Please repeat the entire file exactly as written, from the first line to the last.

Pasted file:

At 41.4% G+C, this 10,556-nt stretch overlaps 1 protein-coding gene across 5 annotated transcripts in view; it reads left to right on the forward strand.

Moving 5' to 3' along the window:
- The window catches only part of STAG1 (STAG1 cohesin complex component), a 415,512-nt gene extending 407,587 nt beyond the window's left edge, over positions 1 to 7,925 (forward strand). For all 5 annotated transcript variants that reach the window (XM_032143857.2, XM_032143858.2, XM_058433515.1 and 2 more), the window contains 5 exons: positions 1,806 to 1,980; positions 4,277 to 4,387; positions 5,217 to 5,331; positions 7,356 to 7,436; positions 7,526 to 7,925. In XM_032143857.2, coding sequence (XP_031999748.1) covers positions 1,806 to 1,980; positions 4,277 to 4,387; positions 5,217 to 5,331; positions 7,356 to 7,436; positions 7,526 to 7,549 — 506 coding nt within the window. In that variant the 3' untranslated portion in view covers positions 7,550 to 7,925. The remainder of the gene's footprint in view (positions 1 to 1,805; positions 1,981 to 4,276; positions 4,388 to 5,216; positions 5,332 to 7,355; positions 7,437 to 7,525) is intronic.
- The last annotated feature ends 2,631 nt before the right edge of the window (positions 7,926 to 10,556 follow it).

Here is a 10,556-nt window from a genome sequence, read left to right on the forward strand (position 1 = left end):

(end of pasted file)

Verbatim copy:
At 41.4% G+C, this 10,556-nt stretch overlaps 1 protein-coding gene across 5 annotated transcripts in view; it reads left to right on the forward strand.

Moving 5' to 3' along the window:
- The window catches only part of STAG1 (STAG1 cohesin complex component), a 415,512-nt gene extending 407,587 nt beyond the window's left edge, over positions 1 to 7,925 (forward strand). For all 5 annotated transcript variants that reach the window (XM_032143857.2, XM_032143858.2, XM_058433515.1 and 2 more), the window contains 5 exons: positions 1,806 to 1,980; positions 4,277 to 4,387; positions 5,217 to 5,331; positions 7,356 to 7,436; positions 7,526 to 7,925. In XM_032143857.2, coding sequence (XP_031999748.1) covers positions 1,806 to 1,980; positions 4,277 to 4,387; positions 5,217 to 5,331; positions 7,356 to 7,436; positions 7,526 to 7,549 — 506 coding nt within the window. In that variant the 3' untranslated portion in view covers positions 7,550 to 7,925. The remainder of the gene's footprint in view (positions 1 to 1,805; positions 1,981 to 4,276; positions 4,388 to 5,216; positions 5,332 to 7,355; positions 7,437 to 7,525) is intronic.
- The last annotated feature ends 2,631 nt before the right edge of the window (positions 7,926 to 10,556 follow it).

Here is a 10,556-nt window from a genome sequence, read left to right on the forward strand (position 1 = left end):